THE GREAT MARSH: In place of a Safari Zone stocked with hard-to-reach Pokémon, Sinnoh has the Great Marsh, which makes a lot more sense as a nature reserve, but whose very realism also makes it rather less fun. In the Safari Zone, the joy is never quite knowing whether you’ve met everything and what bizarre and rare beast might spring out next. The Great Marsh, on the other hand, is just another environment, its Pokemon a parade of sensibly swampy creatures. Still, it’s beautifully visualised, and the viewing platform and miniature trains through the mire make it feel vast.
THE BLOWN-UP LAKE: Sinnoh’s geography is centred on its lakes and mountains, and the game’s central plot involves ping-ponging between lakes, trying to stop Team Galactic. But there’s a twist: this time, you fail, and in spectacular fashion. Team Galactic manage to detonate a bomb at Lake Valor, and the resulting scene of devastation gets the game’s final act underway. Lake Valor after the bomb is one of the most striking locations in any Pokemon game – the pools of water and gasping, flapping Magikarp feel as shocking as a game aimed at pre-teens can reasonably be. By this point, Magikarp is a much-loved franchise mascot, so this is a terror attack on something at the heart of the series. Nothing else in Diamond and Pearl – not even the climactic fights – really matches this sense of dislocation and wrongness.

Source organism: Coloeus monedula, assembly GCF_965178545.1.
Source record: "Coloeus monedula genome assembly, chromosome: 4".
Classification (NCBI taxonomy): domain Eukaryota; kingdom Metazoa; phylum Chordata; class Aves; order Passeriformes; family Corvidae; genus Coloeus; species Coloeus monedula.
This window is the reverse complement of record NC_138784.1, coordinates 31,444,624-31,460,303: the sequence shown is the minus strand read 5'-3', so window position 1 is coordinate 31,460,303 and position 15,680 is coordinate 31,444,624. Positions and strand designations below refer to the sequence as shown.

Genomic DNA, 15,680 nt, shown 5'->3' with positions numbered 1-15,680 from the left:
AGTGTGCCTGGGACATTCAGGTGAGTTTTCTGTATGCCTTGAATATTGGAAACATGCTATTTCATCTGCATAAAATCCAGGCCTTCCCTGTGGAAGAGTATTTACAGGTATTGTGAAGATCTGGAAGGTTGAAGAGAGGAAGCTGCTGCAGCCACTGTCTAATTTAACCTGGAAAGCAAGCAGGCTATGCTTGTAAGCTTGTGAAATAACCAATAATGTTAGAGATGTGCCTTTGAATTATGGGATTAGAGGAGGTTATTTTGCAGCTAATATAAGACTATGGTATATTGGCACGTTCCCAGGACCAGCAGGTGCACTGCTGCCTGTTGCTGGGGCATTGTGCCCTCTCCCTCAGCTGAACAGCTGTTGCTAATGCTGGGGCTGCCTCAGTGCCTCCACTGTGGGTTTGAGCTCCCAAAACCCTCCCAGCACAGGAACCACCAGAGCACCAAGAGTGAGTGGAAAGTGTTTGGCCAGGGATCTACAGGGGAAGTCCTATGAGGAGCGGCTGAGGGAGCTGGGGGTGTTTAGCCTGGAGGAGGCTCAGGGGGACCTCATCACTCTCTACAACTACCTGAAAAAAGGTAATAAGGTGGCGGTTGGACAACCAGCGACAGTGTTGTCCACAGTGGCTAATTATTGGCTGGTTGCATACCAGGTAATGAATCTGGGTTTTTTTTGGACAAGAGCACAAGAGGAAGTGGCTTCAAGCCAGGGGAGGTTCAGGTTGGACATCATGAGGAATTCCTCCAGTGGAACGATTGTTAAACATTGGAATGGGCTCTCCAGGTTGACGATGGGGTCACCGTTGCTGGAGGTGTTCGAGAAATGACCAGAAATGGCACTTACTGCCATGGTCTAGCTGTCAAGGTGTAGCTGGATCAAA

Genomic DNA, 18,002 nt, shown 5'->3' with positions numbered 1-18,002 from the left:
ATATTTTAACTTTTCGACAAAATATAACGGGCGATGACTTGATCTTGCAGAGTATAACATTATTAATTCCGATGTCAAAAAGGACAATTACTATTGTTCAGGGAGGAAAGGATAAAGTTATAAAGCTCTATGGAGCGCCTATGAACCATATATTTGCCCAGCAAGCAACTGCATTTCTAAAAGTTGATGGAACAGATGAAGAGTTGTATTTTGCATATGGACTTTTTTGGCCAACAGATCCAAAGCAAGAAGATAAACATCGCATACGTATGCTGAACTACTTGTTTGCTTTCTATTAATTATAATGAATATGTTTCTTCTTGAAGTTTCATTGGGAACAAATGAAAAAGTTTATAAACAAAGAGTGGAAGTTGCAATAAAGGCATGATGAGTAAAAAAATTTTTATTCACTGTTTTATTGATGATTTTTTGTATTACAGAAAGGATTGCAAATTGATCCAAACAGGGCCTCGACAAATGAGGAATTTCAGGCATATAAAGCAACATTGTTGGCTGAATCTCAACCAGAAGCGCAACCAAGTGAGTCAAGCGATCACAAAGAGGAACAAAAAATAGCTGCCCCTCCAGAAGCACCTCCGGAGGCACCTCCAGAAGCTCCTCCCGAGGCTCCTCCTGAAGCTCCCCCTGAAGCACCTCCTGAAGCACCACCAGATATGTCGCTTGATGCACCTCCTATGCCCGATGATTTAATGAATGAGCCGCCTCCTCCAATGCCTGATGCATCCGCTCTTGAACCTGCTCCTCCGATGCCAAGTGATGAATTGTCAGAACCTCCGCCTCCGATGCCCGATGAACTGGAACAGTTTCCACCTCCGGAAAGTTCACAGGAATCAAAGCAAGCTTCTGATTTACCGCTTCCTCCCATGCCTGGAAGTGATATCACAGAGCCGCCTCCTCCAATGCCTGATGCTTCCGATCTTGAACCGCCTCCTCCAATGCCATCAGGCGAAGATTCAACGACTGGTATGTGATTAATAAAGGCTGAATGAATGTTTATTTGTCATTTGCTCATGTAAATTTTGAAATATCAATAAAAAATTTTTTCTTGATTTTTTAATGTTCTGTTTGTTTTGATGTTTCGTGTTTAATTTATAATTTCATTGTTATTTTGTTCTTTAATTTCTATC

CRASHER WAKE: Every Pokémon region has a few memorable gym leaders, as well as some who got that way only via anime treatment (there’s no way Misty would be a series icon based on her walk-on role in Red and Blue itself). But a lot of them you only care about when you’re battling them and a gym leader you actually want to see more of is seriously rare. Step forward Crasher Wake, the boss of the Pastoria City Gym, a delightfully bumptious fellow who combines running a gym with a career as a masked wrestler. Wake is a treat – loud, hearty, and self-mocking, Brian Blessed as a Pokémon trainer, and it’s obvious the scripters have had a hell of a time writing him. He’s such an asset it’s a shame he doesn’t play a bigger role in the plot.